Based on the survey and the analysis of the results, the data collection method should be approached critically. The use of electronic survey available at the link is undoubtedly a very convenient solution – on the one hand, it allows us to quickly reach people who live on the other side of the country and quickly aggregates collected data, which saves time for entering data and reduces the risk of error during this process. On the other hand, this solution raises concerns among the respondents, namely whether this method is entirely anonymous. It was found that a significant proportion of the respondents did not complete their investigation, ie, did not send a reply to the server because they were afraid that it could be identified. The study was fully anonymous, did not collect the names of facilities where the subjects worked but contained questions about the occurrence of an adverse event during the pharmacotherapy process. It turns out that the fear of penalization among nurses and midwives is high – the respondents were afraid that based on an electronic questionnaire, it was possible to identify the hospital where the adverse event occurred. The selection of the data acquisition methodology must be appropriately selected, considering the questions that are included in the tool. In this case, the traditional form of data collection – in the form of a paper survey – could contribute to the increased manoeuvrability of the surveys. On the other hand, the use of the traditional method of data collection could take much longer and delay the study.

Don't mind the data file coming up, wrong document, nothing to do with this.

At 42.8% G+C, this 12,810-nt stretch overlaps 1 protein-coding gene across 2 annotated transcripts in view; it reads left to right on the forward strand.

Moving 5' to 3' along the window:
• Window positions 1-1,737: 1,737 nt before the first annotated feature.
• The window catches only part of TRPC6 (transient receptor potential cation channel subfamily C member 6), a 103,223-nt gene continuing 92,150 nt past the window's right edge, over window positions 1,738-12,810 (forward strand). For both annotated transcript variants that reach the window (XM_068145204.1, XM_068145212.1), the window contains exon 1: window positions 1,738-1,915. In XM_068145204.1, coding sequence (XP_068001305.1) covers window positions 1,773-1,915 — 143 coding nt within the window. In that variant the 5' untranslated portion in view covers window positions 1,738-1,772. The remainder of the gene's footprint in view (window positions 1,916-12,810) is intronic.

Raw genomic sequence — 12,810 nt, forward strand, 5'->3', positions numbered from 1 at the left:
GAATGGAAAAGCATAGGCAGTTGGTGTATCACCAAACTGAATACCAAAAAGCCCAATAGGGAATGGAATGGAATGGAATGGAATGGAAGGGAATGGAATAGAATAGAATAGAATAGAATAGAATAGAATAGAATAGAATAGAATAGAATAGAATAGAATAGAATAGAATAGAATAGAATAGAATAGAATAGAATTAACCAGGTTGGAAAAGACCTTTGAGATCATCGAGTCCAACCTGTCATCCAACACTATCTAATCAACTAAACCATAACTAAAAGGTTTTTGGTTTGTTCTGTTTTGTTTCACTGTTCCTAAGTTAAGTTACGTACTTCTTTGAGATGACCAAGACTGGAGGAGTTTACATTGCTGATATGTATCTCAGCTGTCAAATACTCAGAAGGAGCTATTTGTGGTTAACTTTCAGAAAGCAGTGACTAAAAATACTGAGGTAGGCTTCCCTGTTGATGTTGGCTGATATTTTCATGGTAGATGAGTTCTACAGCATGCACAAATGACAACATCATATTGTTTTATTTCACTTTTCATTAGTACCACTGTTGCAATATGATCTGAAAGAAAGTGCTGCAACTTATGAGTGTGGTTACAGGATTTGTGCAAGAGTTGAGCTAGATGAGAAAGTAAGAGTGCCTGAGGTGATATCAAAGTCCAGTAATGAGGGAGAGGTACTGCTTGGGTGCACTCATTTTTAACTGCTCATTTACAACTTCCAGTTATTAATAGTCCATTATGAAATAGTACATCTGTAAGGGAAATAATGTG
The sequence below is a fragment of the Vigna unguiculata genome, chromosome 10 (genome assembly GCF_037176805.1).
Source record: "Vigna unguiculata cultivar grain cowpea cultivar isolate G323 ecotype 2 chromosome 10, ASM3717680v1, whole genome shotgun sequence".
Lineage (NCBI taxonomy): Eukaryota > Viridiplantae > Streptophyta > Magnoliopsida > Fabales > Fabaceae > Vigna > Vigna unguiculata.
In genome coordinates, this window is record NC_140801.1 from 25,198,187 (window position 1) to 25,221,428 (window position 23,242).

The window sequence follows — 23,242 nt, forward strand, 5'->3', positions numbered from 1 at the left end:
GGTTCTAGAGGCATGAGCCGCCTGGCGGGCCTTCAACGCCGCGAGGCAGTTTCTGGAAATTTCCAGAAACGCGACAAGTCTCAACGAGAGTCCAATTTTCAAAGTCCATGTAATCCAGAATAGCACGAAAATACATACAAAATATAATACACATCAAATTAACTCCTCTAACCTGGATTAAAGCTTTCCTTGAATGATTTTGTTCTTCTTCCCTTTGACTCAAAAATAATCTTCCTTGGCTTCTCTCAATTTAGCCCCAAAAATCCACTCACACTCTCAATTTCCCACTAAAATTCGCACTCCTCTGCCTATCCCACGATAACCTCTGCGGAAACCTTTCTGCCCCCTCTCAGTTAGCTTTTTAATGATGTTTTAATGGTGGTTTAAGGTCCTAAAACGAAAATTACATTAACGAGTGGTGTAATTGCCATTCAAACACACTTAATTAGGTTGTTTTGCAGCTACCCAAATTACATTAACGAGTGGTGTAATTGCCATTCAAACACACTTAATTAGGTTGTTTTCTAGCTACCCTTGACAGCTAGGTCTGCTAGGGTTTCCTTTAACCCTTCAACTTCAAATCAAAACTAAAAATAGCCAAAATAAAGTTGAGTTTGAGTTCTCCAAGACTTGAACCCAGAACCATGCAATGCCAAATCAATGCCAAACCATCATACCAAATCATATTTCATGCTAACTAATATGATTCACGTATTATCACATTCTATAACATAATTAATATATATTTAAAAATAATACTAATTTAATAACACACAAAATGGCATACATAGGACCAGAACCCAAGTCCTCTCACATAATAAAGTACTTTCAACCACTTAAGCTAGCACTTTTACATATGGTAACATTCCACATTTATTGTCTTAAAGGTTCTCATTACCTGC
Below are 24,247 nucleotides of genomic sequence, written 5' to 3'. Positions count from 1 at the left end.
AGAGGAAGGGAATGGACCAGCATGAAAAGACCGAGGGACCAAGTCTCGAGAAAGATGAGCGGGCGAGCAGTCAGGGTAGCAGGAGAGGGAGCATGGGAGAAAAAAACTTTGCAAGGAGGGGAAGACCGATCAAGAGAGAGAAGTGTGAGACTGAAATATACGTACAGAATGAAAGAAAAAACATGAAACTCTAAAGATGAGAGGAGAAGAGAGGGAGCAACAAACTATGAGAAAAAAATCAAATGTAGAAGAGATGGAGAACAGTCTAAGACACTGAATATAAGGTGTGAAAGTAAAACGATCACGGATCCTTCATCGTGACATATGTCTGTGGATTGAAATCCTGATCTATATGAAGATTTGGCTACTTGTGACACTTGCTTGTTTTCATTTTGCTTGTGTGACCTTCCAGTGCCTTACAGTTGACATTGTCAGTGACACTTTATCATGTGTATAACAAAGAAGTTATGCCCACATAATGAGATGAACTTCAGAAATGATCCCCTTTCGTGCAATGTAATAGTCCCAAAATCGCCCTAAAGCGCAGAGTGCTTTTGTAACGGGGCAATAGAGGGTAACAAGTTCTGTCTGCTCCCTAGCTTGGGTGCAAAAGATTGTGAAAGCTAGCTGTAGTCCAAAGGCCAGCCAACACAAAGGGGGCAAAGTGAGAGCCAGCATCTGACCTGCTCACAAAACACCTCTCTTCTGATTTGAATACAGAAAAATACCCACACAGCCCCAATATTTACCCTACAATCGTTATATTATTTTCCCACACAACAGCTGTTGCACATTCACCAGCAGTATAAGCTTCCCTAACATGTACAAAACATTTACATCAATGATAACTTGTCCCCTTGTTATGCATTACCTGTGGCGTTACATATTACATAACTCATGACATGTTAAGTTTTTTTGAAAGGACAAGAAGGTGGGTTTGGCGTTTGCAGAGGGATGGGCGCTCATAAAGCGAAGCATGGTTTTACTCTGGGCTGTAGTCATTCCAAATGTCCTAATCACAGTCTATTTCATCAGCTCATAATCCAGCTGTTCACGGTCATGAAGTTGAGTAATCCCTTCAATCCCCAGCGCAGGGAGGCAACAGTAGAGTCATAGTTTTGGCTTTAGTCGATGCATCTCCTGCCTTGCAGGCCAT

Based on the results of this study, it should be noted that the proprietary NURIPH tool can be used to identify risk factors in the pharmacotherapy process in hospitals worldwide. A diagnosis based on the results obtained can contribute to the development of new procedures, the improvement of the patient’s quality and safety, and preventive action. It should be concluded that the NURIPH can be a universal tool for the rapid diagnosis of inpatient medicine risks worldwide. Moreover, training for nurses and midwives in the field of patient safety and medical staff should be promoted and implemented in hospitals. Low staff awareness negatively affects the safety of the services provided.